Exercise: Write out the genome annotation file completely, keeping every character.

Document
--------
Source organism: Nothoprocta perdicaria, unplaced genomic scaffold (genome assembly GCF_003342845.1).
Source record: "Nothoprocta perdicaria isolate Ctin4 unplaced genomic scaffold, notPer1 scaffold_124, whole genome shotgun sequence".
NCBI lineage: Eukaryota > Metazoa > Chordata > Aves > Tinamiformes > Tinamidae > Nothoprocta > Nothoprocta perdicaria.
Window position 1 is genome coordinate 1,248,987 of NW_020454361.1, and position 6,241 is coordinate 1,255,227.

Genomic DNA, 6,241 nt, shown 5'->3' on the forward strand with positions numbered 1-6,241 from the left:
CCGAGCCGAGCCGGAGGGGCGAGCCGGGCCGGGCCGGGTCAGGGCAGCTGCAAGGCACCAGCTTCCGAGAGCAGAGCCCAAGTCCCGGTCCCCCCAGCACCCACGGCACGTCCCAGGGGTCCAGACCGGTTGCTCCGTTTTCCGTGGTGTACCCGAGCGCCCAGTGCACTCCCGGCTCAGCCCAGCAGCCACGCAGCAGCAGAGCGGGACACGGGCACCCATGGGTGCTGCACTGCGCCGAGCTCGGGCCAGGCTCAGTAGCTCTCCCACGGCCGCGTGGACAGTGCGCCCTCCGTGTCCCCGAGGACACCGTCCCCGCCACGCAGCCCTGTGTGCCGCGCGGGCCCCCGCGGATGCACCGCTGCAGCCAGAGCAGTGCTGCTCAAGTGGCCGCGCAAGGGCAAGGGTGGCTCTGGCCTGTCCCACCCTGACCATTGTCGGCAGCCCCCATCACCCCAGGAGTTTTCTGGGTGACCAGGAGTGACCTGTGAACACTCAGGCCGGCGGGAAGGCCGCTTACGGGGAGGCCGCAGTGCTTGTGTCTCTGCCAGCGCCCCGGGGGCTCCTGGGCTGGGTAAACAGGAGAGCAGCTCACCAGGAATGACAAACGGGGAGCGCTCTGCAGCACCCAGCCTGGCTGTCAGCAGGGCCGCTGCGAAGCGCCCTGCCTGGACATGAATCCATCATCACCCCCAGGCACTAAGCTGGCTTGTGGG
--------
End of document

Source organism: Nothoprocta perdicaria, unplaced genomic scaffold (genome assembly GCF_003342845.1).
Source record: "Nothoprocta perdicaria isolate Ctin4 unplaced genomic scaffold, notPer1 scaffold_124, whole genome shotgun sequence".
NCBI lineage: Eukaryota > Metazoa > Chordata > Aves > Tinamiformes > Tinamidae > Nothoprocta > Nothoprocta perdicaria.
Window position 1 is genome coordinate 1,248,987 of NW_020454361.1, and position 6,241 is coordinate 1,255,227.

Genomic DNA, 6,241 nt, shown 5'->3' on the forward strand with positions numbered 1-6,241 from the left:
CCGAGCCGAGCCGGAGGGGCGAGCCGGGCCGGGCCGGGTCAGGGCAGCTGCAAGGCACCAGCTTCCGAGAGCAGAGCCCAAGTCCCGGTCCCCCCAGCACCCACGGCACGTCCCAGGGGTCCAGACCGGTTGCTCCGTTTTCCGTGGTGTACCCGAGCGCCCAGTGCACTCCCGGCTCAGCCCAGCAGCCACGCAGCAGCAGAGCGGGACACGGGCACCCATGGGTGCTGCACTGCGCCGAGCTCGGGCCAGGCTCAGTAGCTCTCCCACGGCCGCGTGGACAGTGCGCCCTCCGTGTCCCCGAGGACACCGTCCCCGCCACGCAGCCCTGTGTGCCGCGCGGGCCCCCGCGGATGCACCGCTGCAGCCAGAGCAGTGCTGCTCAAGTGGCCGCGCAAGGGCAAGGGTGGCTCTGGCCTGTCCCACCCTGACCATTGTCGGCAGCCCCCATCACCCCAGGAGTTTTCTGGGTGACCAGGAGTGACCTGTGAACACTCAGGCCGGCGGGAAGGCCGCTTACGGGGAGGCCGCAGTGCTTGTGTCTCTGCCAGCGCCCCGGGGGCTCCTGGGCTGGGTAAACAGGAGAGCAGCTCACCAGGAATGACAAACGGGGAGCGCTCTGCAGCACCCAGCCTGGCTGTCAGCAGGGCCGCTGCGAAGCGCCCTGCCTGGACATGAATCCATCATCACCCCCAGGCACTAAGCTGGCTTGTGGG